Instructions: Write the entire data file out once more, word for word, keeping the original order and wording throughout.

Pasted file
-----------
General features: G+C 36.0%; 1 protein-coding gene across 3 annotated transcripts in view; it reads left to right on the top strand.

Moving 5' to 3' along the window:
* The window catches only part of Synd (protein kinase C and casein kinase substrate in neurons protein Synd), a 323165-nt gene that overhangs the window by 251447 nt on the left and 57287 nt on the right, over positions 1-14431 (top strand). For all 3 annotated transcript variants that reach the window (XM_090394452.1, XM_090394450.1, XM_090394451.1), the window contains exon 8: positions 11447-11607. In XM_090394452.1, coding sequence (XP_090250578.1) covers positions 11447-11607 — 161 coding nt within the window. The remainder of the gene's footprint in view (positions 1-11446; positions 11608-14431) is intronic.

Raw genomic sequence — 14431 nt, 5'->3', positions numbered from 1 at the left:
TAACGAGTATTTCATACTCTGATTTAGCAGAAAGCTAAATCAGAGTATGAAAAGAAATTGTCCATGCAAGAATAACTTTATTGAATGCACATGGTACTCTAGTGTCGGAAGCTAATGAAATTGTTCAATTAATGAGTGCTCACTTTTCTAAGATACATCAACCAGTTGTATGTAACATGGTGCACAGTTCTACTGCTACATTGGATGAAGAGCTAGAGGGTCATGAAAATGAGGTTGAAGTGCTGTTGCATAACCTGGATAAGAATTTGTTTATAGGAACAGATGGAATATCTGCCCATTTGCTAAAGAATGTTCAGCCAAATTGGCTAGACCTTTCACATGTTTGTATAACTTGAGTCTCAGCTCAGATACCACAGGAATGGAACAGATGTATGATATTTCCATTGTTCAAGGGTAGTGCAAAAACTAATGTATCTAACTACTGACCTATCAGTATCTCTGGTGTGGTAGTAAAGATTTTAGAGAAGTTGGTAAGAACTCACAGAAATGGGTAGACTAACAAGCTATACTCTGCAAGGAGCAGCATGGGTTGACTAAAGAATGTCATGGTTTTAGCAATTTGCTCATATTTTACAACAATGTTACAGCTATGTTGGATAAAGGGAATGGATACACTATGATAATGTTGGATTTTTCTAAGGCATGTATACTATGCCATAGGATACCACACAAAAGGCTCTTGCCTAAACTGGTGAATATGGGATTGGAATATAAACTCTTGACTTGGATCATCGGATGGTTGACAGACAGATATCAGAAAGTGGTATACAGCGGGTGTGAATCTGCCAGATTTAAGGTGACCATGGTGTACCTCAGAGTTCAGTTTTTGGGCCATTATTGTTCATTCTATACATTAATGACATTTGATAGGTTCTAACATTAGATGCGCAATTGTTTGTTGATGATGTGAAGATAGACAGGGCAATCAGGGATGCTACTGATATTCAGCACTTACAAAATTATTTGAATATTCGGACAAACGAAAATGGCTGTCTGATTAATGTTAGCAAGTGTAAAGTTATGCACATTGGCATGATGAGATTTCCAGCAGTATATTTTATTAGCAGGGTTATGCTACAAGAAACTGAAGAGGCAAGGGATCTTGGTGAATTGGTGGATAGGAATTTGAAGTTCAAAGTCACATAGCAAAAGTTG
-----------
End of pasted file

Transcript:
General features: G+C 36.0%; 1 protein-coding gene across 3 annotated transcripts in view; it reads left to right on the top strand.

Moving 5' to 3' along the window:
* The window catches only part of Synd (protein kinase C and casein kinase substrate in neurons protein Synd), a 323165-nt gene that overhangs the window by 251447 nt on the left and 57287 nt on the right, over positions 1-14431 (top strand). For all 3 annotated transcript variants that reach the window (XM_090394452.1, XM_090394450.1, XM_090394451.1), the window contains exon 8: positions 11447-11607. In XM_090394452.1, coding sequence (XP_090250578.1) covers positions 11447-11607 — 161 coding nt within the window. The remainder of the gene's footprint in view (positions 1-11446; positions 11608-14431) is intronic.

Raw genomic sequence — 14431 nt, 5'->3', positions numbered from 1 at the left:
TAACGAGTATTTCATACTCTGATTTAGCAGAAAGCTAAATCAGAGTATGAAAAGAAATTGTCCATGCAAGAATAACTTTATTGAATGCACATGGTACTCTAGTGTCGGAAGCTAATGAAATTGTTCAATTAATGAGTGCTCACTTTTCTAAGATACATCAACCAGTTGTATGTAACATGGTGCACAGTTCTACTGCTACATTGGATGAAGAGCTAGAGGGTCATGAAAATGAGGTTGAAGTGCTGTTGCATAACCTGGATAAGAATTTGTTTATAGGAACAGATGGAATATCTGCCCATTTGCTAAAGAATGTTCAGCCAAATTGGCTAGACCTTTCACATGTTTGTATAACTTGAGTCTCAGCTCAGATACCACAGGAATGGAACAGATGTATGATATTTCCATTGTTCAAGGGTAGTGCAAAAACTAATGTATCTAACTACTGACCTATCAGTATCTCTGGTGTGGTAGTAAAGATTTTAGAGAAGTTGGTAAGAACTCACAGAAATGGGTAGACTAACAAGCTATACTCTGCAAGGAGCAGCATGGGTTGACTAAAGAATGTCATGGTTTTAGCAATTTGCTCATATTTTACAACAATGTTACAGCTATGTTGGATAAAGGGAATGGATACACTATGATAATGTTGGATTTTTCTAAGGCATGTATACTATGCCATAGGATACCACACAAAAGGCTCTTGCCTAAACTGGTGAATATGGGATTGGAATATAAACTCTTGACTTGGATCATCGGATGGTTGACAGACAGATATCAGAAAGTGGTATACAGCGGGTGTGAATCTGCCAGATTTAAGGTGACCATGGTGTACCTCAGAGTTCAGTTTTTGGGCCATTATTGTTCATTCTATACATTAATGACATTTGATAGGTTCTAACATTAGATGCGCAATTGTTTGTTGATGATGTGAAGATAGACAGGGCAATCAGGGATGCTACTGATATTCAGCACTTACAAAATTATTTGAATATTCGGACAAACGAAAATGGCTGTCTGATTAATGTTAGCAAGTGTAAAGTTATGCACATTGGCATGATGAGATTTCCAGCAGTATATTTTATTAGCAGGGTTATGCTACAAGAAACTGAAGAGGCAAGGGATCTTGGTGAATTGGTGGATAGGAATTTGAAGTTCAAAGTCACATAGCAAAAGTTG